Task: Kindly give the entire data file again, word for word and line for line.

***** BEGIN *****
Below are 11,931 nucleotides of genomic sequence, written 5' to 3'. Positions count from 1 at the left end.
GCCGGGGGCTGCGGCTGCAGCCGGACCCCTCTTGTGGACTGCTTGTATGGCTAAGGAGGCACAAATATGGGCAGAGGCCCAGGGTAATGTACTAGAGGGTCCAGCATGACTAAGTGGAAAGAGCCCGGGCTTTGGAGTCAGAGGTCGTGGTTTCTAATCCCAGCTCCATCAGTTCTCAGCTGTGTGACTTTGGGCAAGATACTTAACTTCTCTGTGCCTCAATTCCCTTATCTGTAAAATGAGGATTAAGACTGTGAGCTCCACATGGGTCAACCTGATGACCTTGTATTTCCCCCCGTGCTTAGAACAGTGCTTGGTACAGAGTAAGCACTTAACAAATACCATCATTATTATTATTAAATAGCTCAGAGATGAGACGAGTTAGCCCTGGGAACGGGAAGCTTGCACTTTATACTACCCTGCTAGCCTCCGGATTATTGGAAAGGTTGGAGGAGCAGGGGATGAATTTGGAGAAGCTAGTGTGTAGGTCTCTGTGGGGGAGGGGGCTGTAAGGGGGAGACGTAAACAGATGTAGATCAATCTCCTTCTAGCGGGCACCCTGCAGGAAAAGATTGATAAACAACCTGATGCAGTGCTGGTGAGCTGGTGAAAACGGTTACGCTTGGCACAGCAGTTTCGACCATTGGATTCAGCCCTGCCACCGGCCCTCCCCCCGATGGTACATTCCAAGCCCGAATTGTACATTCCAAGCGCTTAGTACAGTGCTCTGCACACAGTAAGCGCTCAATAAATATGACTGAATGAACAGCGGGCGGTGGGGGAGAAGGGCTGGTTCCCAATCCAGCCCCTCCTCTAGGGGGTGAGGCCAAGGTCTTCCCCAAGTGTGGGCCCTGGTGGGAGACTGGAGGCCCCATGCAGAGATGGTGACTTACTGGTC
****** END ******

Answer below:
Below are 11,931 nucleotides of genomic sequence, written 5' to 3'. Positions count from 1 at the left end.
GCCGGGGGCTGCGGCTGCAGCCGGACCCCTCTTGTGGACTGCTTGTATGGCTAAGGAGGCACAAATATGGGCAGAGGCCCAGGGTAATGTACTAGAGGGTCCAGCATGACTAAGTGGAAAGAGCCCGGGCTTTGGAGTCAGAGGTCGTGGTTTCTAATCCCAGCTCCATCAGTTCTCAGCTGTGTGACTTTGGGCAAGATACTTAACTTCTCTGTGCCTCAATTCCCTTATCTGTAAAATGAGGATTAAGACTGTGAGCTCCACATGGGTCAACCTGATGACCTTGTATTTCCCCCCGTGCTTAGAACAGTGCTTGGTACAGAGTAAGCACTTAACAAATACCATCATTATTATTATTAAATAGCTCAGAGATGAGACGAGTTAGCCCTGGGAACGGGAAGCTTGCACTTTATACTACCCTGCTAGCCTCCGGATTATTGGAAAGGTTGGAGGAGCAGGGGATGAATTTGGAGAAGCTAGTGTGTAGGTCTCTGTGGGGGAGGGGGCTGTAAGGGGGAGACGTAAACAGATGTAGATCAATCTCCTTCTAGCGGGCACCCTGCAGGAAAAGATTGATAAACAACCTGATGCAGTGCTGGTGAGCTGGTGAAAACGGTTACGCTTGGCACAGCAGTTTCGACCATTGGATTCAGCCCTGCCACCGGCCCTCCCCCCGATGGTACATTCCAAGCCCGAATTGTACATTCCAAGCGCTTAGTACAGTGCTCTGCACACAGTAAGCGCTCAATAAATATGACTGAATGAACAGCGGGCGGTGGGGGAGAAGGGCTGGTTCCCAATCCAGCCCCTCCTCTAGGGGGTGAGGCCAAGGTCTTCCCCAAGTGTGGGCCCTGGTGGGAGACTGGAGGCCCCATGCAGAGATGGTGACTTACTGGTC